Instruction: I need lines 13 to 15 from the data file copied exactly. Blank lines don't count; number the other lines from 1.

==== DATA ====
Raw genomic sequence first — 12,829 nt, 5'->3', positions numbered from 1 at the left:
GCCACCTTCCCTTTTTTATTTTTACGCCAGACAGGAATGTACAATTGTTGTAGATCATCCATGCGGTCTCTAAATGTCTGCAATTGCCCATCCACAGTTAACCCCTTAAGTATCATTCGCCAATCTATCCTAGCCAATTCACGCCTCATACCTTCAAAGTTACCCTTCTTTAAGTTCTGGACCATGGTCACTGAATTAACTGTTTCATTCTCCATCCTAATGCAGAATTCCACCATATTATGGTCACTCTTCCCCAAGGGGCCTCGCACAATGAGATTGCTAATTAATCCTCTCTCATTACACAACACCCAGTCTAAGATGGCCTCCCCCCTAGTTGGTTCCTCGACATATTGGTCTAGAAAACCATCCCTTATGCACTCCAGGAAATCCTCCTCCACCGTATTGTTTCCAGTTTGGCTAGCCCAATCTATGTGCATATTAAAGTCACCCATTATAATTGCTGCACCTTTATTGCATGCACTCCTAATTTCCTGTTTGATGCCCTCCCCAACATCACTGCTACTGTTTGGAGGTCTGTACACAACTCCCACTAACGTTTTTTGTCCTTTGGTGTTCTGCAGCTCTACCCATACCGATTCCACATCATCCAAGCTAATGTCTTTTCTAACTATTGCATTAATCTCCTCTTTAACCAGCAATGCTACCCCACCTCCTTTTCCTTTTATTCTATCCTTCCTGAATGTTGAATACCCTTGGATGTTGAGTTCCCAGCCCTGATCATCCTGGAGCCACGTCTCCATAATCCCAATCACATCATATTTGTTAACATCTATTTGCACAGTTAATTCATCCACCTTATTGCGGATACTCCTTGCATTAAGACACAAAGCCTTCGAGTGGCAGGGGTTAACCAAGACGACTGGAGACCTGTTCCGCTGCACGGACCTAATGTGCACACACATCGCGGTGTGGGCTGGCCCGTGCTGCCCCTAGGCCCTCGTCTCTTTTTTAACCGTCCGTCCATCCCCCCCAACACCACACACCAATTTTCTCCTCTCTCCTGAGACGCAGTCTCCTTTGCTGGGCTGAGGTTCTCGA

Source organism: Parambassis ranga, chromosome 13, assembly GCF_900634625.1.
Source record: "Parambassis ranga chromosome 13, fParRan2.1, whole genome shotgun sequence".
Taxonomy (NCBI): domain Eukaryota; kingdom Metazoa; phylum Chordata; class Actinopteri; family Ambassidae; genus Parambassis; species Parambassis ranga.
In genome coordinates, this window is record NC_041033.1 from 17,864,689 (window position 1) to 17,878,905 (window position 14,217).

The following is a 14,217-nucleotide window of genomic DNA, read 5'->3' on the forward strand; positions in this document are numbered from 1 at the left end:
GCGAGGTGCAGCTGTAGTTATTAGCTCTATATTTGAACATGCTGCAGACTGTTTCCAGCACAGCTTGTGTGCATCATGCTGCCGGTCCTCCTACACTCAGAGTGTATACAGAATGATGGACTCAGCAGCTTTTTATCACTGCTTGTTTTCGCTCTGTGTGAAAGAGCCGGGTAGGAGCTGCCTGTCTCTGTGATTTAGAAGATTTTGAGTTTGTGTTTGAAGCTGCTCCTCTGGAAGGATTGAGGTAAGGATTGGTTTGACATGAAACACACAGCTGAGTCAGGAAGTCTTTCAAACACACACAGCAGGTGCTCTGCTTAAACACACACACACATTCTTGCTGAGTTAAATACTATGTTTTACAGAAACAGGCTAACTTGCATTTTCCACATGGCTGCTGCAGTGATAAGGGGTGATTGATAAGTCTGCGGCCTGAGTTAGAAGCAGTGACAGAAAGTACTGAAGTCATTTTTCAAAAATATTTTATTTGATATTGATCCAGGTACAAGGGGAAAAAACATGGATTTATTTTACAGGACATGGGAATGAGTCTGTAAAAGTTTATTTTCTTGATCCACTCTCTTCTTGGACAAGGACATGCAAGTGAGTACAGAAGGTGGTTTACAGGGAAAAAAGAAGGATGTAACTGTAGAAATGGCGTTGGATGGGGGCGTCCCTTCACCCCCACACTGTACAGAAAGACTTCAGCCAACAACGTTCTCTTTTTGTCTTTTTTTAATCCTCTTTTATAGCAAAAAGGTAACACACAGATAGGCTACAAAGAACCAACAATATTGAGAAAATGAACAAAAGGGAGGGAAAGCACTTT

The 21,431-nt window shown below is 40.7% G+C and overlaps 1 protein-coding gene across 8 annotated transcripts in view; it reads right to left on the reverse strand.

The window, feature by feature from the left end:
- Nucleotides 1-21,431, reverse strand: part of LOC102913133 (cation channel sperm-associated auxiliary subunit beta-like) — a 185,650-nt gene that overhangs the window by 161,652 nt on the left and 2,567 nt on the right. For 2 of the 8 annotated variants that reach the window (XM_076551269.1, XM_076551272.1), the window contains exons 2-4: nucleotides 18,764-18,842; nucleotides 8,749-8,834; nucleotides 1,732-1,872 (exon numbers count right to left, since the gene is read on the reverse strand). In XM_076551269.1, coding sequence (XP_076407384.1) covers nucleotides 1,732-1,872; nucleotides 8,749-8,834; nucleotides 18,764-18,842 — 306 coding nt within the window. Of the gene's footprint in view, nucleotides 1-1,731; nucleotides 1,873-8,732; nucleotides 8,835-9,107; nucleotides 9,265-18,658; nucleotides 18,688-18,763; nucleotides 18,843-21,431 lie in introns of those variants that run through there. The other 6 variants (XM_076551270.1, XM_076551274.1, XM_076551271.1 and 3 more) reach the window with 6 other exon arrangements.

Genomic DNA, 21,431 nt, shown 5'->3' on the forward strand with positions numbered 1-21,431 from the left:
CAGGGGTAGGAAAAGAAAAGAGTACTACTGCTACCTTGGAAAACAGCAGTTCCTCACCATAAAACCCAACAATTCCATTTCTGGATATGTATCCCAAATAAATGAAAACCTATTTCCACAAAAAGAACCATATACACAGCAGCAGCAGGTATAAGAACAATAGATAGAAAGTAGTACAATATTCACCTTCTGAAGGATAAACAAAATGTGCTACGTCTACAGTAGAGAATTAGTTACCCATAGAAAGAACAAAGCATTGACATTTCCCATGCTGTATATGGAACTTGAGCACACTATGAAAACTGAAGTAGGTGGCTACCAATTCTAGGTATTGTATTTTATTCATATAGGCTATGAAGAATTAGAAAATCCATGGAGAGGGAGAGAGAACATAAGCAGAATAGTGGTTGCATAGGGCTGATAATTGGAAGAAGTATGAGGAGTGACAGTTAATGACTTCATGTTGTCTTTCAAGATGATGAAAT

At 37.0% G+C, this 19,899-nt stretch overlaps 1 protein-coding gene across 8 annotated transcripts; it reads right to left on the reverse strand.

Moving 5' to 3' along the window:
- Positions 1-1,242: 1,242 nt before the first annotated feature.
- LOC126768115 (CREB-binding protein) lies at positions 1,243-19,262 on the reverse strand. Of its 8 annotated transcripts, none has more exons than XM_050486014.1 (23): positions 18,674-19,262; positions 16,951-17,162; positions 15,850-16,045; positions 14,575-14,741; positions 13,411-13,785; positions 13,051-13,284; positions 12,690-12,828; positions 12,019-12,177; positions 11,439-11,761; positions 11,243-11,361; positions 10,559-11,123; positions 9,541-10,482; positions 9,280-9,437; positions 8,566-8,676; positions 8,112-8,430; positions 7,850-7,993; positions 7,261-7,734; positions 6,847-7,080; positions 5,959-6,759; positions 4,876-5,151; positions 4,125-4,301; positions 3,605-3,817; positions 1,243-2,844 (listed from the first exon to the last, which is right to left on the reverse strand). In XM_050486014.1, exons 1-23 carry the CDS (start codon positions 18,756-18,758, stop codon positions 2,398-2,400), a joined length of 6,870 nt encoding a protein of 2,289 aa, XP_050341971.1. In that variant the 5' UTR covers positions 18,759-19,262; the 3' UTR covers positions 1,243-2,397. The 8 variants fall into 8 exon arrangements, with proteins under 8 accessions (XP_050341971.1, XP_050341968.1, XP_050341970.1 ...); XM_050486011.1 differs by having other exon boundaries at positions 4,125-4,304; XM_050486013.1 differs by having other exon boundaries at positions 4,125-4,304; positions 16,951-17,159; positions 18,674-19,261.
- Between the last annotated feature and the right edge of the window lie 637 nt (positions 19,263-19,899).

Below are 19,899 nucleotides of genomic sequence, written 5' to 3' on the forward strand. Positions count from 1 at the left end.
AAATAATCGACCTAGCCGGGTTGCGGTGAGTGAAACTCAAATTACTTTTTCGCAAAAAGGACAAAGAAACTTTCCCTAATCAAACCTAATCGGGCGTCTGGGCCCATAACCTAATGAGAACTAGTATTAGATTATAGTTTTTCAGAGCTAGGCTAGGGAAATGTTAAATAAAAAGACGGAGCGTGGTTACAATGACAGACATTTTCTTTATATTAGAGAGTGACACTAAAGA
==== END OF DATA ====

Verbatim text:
CAGGGGTAGGAAAAGAAAAGAGTACTACTGCTACCTTGGAAAACAGCAGTTCCTCACCATAAAACCCAACAATTCCATTTCTGGATATGTATCCCAAATAAATGAAAACCTATTTCCACAAAAAGAACCATATACACAGCAGCAGCAGGTATAAGAACAATAGATAGAAAGTAGTACAATATTCACCTTCTGAAGGATAAACAAAATGTGCTACGTCTACAGTAGAGAATTAGTTACCCATAGAAAGAACAAAGCATTGACATTTCCCATGCTGTATATGGAACTTGAGCACACTATGAAAACTGAAGTAGGTGGCTACCAATTCTAGGTATTGTATTTTATTCATATAGGCTATGAAGAATTAGAAAATCCATGGAGAGGGAGAGAGAACATAAGCAGAATAGTGGTTGCATAGGGCTGATAATTGGAAGAAGTATGAGGAGTGACAGTTAATGACTTCATGTTGTCTTTCAAGATGATGAAAT

At 37.0% G+C, this 19,899-nt stretch overlaps 1 protein-coding gene across 8 annotated transcripts; it reads right to left on the reverse strand.

Moving 5' to 3' along the window: